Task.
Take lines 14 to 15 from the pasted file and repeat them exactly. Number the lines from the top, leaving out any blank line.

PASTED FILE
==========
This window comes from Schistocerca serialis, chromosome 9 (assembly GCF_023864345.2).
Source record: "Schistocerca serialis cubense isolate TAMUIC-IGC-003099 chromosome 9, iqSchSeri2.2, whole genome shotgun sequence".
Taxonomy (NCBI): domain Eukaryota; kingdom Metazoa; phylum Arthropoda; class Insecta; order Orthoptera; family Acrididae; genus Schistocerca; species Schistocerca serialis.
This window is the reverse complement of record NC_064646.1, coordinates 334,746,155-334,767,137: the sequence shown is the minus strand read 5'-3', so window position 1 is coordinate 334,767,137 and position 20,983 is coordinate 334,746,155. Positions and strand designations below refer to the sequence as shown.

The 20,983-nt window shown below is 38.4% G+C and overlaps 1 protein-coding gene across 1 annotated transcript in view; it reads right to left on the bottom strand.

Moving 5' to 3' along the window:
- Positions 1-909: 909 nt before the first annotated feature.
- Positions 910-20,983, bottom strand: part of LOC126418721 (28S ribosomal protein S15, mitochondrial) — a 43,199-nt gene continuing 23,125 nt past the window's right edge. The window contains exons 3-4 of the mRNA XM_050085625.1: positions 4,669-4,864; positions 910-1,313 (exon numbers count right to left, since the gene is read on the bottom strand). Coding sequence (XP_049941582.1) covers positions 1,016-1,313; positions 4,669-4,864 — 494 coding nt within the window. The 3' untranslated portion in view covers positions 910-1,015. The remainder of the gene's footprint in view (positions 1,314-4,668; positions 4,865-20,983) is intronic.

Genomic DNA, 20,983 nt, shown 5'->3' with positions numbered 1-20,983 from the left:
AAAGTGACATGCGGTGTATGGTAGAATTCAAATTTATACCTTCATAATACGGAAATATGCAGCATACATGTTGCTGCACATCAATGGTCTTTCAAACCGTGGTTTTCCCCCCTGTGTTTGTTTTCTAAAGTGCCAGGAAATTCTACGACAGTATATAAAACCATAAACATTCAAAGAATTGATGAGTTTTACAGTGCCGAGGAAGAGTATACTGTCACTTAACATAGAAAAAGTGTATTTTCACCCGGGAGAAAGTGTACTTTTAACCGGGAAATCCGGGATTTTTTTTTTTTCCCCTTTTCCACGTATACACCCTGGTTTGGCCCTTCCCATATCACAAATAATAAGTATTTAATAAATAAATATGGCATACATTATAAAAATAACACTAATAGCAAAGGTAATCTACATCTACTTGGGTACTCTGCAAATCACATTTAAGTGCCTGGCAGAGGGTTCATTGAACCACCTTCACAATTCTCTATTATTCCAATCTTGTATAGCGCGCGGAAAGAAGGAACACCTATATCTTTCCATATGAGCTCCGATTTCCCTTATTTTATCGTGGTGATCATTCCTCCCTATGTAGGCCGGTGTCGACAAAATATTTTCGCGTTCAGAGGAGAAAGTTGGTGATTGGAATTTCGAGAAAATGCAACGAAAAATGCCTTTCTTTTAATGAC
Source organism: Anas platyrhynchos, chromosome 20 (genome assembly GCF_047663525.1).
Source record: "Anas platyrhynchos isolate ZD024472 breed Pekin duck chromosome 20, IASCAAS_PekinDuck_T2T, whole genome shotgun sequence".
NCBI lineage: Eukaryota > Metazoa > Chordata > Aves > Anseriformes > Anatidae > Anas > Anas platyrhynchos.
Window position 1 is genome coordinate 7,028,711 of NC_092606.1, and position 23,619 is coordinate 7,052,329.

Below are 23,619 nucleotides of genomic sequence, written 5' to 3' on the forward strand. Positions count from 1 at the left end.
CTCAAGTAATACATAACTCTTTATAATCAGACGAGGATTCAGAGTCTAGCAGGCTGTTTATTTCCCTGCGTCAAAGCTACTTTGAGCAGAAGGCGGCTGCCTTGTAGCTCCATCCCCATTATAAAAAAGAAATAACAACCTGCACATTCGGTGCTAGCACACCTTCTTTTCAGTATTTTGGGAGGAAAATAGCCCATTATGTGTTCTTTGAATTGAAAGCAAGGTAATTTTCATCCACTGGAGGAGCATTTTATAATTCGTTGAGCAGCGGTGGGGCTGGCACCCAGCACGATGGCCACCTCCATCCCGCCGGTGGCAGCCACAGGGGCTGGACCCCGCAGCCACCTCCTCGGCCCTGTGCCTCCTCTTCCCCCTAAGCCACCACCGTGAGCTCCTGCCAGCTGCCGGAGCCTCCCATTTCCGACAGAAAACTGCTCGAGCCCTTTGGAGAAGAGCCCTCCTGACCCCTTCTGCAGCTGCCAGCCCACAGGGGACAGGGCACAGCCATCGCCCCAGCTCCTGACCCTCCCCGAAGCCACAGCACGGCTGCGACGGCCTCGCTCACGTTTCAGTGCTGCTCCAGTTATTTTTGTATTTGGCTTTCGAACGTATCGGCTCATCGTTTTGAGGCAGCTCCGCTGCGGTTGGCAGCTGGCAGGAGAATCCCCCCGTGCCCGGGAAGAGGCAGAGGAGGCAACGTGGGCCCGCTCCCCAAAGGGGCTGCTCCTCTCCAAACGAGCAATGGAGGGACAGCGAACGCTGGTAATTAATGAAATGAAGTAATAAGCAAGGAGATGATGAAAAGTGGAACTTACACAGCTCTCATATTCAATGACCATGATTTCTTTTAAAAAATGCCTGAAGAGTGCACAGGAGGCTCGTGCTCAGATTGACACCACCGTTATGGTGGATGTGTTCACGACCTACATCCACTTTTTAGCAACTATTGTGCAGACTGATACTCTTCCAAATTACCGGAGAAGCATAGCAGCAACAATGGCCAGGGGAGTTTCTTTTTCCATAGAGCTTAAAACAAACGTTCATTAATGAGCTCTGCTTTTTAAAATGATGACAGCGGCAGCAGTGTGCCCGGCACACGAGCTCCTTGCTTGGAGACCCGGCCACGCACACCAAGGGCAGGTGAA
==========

Window position 1 is genome coordinate 7,028,711 of NC_092606.1, and position 23,619 is coordinate 7,052,329.

Below are 23,619 nucleotides of genomic sequence, written 5' to 3' on the forward strand. Positions count from 1 at the left end.